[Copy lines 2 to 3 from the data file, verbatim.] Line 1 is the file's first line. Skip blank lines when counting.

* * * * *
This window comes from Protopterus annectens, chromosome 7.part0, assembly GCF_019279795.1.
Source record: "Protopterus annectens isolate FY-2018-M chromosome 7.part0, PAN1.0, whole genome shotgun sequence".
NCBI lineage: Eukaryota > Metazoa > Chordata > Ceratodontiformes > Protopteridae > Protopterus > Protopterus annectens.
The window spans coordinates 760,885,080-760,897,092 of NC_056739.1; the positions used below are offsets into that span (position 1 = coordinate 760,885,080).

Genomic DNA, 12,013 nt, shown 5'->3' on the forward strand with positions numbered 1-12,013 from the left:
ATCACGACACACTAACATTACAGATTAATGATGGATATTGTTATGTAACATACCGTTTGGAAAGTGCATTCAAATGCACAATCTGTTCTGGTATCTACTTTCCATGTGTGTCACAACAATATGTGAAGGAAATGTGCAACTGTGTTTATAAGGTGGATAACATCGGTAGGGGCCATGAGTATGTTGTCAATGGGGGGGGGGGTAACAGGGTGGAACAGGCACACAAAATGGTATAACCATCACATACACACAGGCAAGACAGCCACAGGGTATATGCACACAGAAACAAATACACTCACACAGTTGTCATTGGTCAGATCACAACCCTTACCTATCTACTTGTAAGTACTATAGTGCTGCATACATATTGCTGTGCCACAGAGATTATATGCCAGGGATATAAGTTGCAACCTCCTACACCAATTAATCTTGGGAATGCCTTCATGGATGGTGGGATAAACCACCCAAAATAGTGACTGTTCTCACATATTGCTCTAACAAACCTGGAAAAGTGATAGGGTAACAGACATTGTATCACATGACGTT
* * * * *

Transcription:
Source record: "Protopterus annectens isolate FY-2018-M chromosome 7.part0, PAN1.0, whole genome shotgun sequence".
NCBI lineage: Eukaryota > Metazoa > Chordata > Ceratodontiformes > Protopteridae > Protopterus > Protopterus annectens.